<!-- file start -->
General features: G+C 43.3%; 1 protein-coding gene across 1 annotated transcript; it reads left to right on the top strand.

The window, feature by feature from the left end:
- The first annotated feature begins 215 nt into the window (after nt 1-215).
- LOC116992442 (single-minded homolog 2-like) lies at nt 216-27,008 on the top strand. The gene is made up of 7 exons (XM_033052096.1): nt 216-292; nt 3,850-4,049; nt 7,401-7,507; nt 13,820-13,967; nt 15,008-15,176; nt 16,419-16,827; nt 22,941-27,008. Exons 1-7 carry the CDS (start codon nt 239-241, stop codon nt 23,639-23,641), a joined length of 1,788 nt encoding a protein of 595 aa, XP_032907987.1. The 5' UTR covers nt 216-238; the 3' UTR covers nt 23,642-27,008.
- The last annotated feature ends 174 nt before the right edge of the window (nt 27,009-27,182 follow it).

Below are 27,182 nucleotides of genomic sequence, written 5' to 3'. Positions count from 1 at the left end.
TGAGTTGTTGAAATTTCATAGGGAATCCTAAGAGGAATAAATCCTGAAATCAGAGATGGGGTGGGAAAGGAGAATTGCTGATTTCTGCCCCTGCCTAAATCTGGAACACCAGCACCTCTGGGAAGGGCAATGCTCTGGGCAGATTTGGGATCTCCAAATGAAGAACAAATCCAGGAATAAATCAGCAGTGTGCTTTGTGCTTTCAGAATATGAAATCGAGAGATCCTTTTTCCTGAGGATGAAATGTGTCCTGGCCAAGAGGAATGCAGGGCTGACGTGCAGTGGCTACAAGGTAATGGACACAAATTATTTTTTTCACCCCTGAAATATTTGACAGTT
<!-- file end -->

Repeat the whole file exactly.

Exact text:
General features: G+C 43.3%; 1 protein-coding gene across 1 annotated transcript; it reads left to right on the top strand.

The window, feature by feature from the left end:
- The first annotated feature begins 215 nt into the window (after nt 1-215).
- LOC116992442 (single-minded homolog 2-like) lies at nt 216-27,008 on the top strand. The gene is made up of 7 exons (XM_033052096.1): nt 216-292; nt 3,850-4,049; nt 7,401-7,507; nt 13,820-13,967; nt 15,008-15,176; nt 16,419-16,827; nt 22,941-27,008. Exons 1-7 carry the CDS (start codon nt 239-241, stop codon nt 23,639-23,641), a joined length of 1,788 nt encoding a protein of 595 aa, XP_032907987.1. The 5' UTR covers nt 216-238; the 3' UTR covers nt 23,642-27,008.
- The last annotated feature ends 174 nt before the right edge of the window (nt 27,009-27,182 follow it).

Below are 27,182 nucleotides of genomic sequence, written 5' to 3'. Positions count from 1 at the left end.
TGAGTTGTTGAAATTTCATAGGGAATCCTAAGAGGAATAAATCCTGAAATCAGAGATGGGGTGGGAAAGGAGAATTGCTGATTTCTGCCCCTGCCTAAATCTGGAACACCAGCACCTCTGGGAAGGGCAATGCTCTGGGCAGATTTGGGATCTCCAAATGAAGAACAAATCCAGGAATAAATCAGCAGTGTGCTTTGTGCTTTCAGAATATGAAATCGAGAGATCCTTTTTCCTGAGGATGAAATGTGTCCTGGCCAAGAGGAATGCAGGGCTGACGTGCAGTGGCTACAAGGTAATGGACACAAATTATTTTTTTCACCCCTGAAATATTTGACAGTT